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Nameless Foundlings

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"Levottomuudet", Salo Art Museum, Salo, Finland, 18 January – 16 March 2014

Nameless Foundlings

Nameless Foundlings (2013) is a sculpture installation consisting of natural stone and seven works of sculpture hewed in them with children as their subjects.

This work takes as its starting point the Southwest Finnish landscape of glacially transported boulders, Bronze Age cairns and stone formations piled on ancient shorelines – the everyday setting in which the artist lives. Here, as in other works of the Findling (Foundling, 2012-) series, Anne Koskinen uses locally found natural stone. The durability, ecological aspects and naturalness of stones from her nearby environment have inspired Koskinen’s considerations of the origin of the image. She focuses on the primal sources of making images by using natural materials instead of man-made ones.

Anne Koskinen is fascinated by the opportunities of natural stone, which become part of the process of things becoming images. With reference to visual research in the German-speaking world, Koskinen proceeds from the point that an image is about generating a meaning rather than passing it on. She is fascinated by an issue that is both commonplace and a source of endless wonderment for artists making images. How does material become an image? How does a stone become a child? Koskinen sets out from a fundamental and most simple process of image-making. She looks for budding starting points of pictures in stones and differences between an image and the not-yet-an-image.

The artist prepares her works herself, from start to finish, for she wants witness how an image begins to appear in natural material during the process of sculpting it. Pristine natural stone contains the still-possible, the uncertain and the not-yet-complete. The sculptures are created through negation: in order to reinforce the budding beginning of an image that will appear in natural stone, the artist removed stone, which on the other hand is the precondition for the existence of the sculpture. What remains untouched is a reference to beyond the making of images. Just as drawings have no areas that lack meaning even if they are “empty”, neither does this work have parts without meaning. Natural stone, rather, brings forth the idea that images are based on double representation (Zeigen). They simultaneously show something and appear in their own materiality. The same is suggested by the German word Findling, which can mean both foundling and a boulder transported by glacial action.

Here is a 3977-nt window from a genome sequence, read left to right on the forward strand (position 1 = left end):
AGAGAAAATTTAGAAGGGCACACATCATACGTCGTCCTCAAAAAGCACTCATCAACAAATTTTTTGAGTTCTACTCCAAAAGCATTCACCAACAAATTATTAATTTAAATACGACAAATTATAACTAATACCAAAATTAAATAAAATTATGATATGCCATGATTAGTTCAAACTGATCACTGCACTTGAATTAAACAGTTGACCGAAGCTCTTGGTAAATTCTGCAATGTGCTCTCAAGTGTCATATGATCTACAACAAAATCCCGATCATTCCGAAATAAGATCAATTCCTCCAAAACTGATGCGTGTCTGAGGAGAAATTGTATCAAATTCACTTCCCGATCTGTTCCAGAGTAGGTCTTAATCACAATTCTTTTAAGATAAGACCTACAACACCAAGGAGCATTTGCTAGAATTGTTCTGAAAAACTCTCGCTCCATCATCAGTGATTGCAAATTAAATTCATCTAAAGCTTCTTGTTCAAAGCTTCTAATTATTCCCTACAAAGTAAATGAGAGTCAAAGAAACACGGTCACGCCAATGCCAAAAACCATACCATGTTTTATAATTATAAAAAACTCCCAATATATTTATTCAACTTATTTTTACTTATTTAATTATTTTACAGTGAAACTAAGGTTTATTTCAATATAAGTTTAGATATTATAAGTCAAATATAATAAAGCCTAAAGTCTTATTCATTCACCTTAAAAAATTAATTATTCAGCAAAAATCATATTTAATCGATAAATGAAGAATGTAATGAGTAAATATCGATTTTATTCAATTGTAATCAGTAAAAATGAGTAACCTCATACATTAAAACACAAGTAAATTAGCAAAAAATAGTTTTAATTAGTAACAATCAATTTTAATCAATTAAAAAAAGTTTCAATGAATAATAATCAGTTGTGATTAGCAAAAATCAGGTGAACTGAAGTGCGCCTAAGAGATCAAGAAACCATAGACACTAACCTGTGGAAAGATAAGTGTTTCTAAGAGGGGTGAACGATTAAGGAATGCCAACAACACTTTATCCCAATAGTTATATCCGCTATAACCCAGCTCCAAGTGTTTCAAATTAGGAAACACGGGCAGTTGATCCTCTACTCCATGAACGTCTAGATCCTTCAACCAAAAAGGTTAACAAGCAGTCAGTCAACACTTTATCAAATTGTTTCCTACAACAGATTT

Considerations of the origins of the image and natural stone as a material for images merge, via the German language and almost of their own accord, with the theme of the foundling. Abandonment becomes the main narrative theme of an installation made of natural stones moved by the Ice Age. The work can be read on the one hand as a monument to children who know nothing of their roots. On the other hand, the shape of the piece, corresponding to a Bronze Age burial cairn, can be interpreted as a reminder of the practice that also occurs at present of abandoning unwanted babies, often girls, to be found or to die.

A closer look at the artwork as whole brings to light an important theme that is already familiar from Koskinen’s earlier work: the presence of the absent. To quote Timo Valjakka, this is about images of longing and the absent: “I notice that I am going round in circles. I return time and again to a single point – how Koskinen alludes in her works to that which is absent and lost, seeking means to give it a form of representation. I suspect that this is a painful process; it is as if the artist is circling her actual theme, looking at it from different aspects, seeking an entrance, and approaching it slowly with measured steps. Although Koskinen appears to deconstruct yearning, breaking it down into its constituent parts, deconstruction as such is not enough to be the driving force of her art. There must be a real emotion behind it.”

Nameless Foundlings (2013) was on show for the first time at the exhibition Levottomuuksia (Restlessness) curated by Veikko Halmetoja at the Salo Art Museum, from 18 January to 16 March 2014.
Boehm, Gottfried. Wie Bilder Sinn erzeugen. Die Macht des Zeigens. Berlin: Berlin University Press. 2007.
Valjakka, Timo. “Images of Yarning and Absence”. In: Anne Koskinen – The Presence of Absence 1996–2002. Helsinki: Galerie Anhava. 2001.
Exhibited works:
Anne Koskinen, Nameless Foundlings, sculpture installation, 7 stone sculptures and natural stones, diameter 500 cm, 2013
Anne Koskinen, The Other Boy (Albert Edelfelt, Boys Playing, 1884), 2010, oil on post card, 24 × 29,5 cm framed
Salon taidemuseo

Thanks to: National Council for Visual Arts, Oskar Öflunds Stiftelse